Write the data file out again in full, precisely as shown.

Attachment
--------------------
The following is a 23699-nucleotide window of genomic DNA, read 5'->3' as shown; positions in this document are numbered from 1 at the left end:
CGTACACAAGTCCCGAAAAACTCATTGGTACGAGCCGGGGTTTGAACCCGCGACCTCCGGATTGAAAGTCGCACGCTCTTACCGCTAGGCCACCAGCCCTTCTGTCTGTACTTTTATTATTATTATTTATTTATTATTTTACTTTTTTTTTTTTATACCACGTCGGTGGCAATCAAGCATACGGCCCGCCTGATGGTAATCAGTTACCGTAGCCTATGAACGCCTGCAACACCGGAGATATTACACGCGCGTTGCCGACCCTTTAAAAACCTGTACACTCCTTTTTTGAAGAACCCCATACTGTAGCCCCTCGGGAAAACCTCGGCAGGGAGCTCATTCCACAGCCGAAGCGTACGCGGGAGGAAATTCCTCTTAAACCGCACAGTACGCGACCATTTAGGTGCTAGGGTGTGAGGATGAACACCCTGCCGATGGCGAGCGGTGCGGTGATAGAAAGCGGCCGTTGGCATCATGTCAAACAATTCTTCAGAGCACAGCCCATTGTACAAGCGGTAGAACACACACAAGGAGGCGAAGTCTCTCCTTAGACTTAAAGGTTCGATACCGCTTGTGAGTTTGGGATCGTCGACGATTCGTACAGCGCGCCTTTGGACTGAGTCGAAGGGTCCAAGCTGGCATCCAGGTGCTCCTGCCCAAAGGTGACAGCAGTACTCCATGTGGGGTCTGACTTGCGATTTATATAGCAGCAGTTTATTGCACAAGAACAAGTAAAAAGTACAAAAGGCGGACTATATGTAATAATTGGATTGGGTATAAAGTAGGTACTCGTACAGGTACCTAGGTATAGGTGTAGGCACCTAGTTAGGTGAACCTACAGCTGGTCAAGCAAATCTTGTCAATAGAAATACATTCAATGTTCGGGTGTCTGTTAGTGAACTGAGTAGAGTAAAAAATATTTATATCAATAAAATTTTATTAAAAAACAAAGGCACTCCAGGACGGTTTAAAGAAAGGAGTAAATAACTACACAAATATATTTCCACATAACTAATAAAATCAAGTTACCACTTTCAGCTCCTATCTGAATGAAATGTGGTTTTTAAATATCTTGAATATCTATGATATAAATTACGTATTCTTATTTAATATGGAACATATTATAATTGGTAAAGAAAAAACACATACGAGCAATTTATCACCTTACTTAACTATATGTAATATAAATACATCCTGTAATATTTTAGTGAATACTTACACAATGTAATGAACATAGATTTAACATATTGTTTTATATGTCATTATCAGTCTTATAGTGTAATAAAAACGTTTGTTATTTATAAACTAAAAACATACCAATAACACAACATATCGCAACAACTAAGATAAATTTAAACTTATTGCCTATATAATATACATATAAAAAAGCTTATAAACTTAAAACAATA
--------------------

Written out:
The following is a 23699-nucleotide window of genomic DNA, read 5'->3' as shown; positions in this document are numbered from 1 at the left end:
CGTACACAAGTCCCGAAAAACTCATTGGTACGAGCCGGGGTTTGAACCCGCGACCTCCGGATTGAAAGTCGCACGCTCTTACCGCTAGGCCACCAGCCCTTCTGTCTGTACTTTTATTATTATTATTTATTTATTATTTTACTTTTTTTTTTTTATACCACGTCGGTGGCAATCAAGCATACGGCCCGCCTGATGGTAATCAGTTACCGTAGCCTATGAACGCCTGCAACACCGGAGATATTACACGCGCGTTGCCGACCCTTTAAAAACCTGTACACTCCTTTTTTGAAGAACCCCATACTGTAGCCCCTCGGGAAAACCTCGGCAGGGAGCTCATTCCACAGCCGAAGCGTACGCGGGAGGAAATTCCTCTTAAACCGCACAGTACGCGACCATTTAGGTGCTAGGGTGTGAGGATGAACACCCTGCCGATGGCGAGCGGTGCGGTGATAGAAAGCGGCCGTTGGCATCATGTCAAACAATTCTTCAGAGCACAGCCCATTGTACAAGCGGTAGAACACACACAAGGAGGCGAAGTCTCTCCTTAGACTTAAAGGTTCGATACCGCTTGTGAGTTTGGGATCGTCGACGATTCGTACAGCGCGCCTTTGGACTGAGTCGAAGGGTCCAAGCTGGCATCCAGGTGCTCCTGCCCAAAGGTGACAGCAGTACTCCATGTGGGGTCTGACTTGCGATTTATATAGCAGCAGTTTATTGCACAAGAACAAGTAAAAAGTACAAAAGGCGGACTATATGTAATAATTGGATTGGGTATAAAGTAGGTACTCGTACAGGTACCTAGGTATAGGTGTAGGCACCTAGTTAGGTGAACCTACAGCTGGTCAAGCAAATCTTGTCAATAGAAATACATTCAATGTTCGGGTGTCTGTTAGTGAACTGAGTAGAGTAAAAAATATTTATATCAATAAAATTTTATTAAAAAACAAAGGCACTCCAGGACGGTTTAAAGAAAGGAGTAAATAACTACACAAATATATTTCCACATAACTAATAAAATCAAGTTACCACTTTCAGCTCCTATCTGAATGAAATGTGGTTTTTAAATATCTTGAATATCTATGATATAAATTACGTATTCTTATTTAATATGGAACATATTATAATTGGTAAAGAAAAAACACATACGAGCAATTTATCACCTTACTTAACTATATGTAATATAAATACATCCTGTAATATTTTAGTGAATACTTACACAATGTAATGAACATAGATTTAACATATTGTTTTATATGTCATTATCAGTCTTATAGTGTAATAAAAACGTTTGTTATTTATAAACTAAAAACATACCAATAACACAACATATCGCAACAACTAAGATAAATTTAAACTTATTGCCTATATAATATACATATAAAAAAGCTTATAAACTTAAAACAATA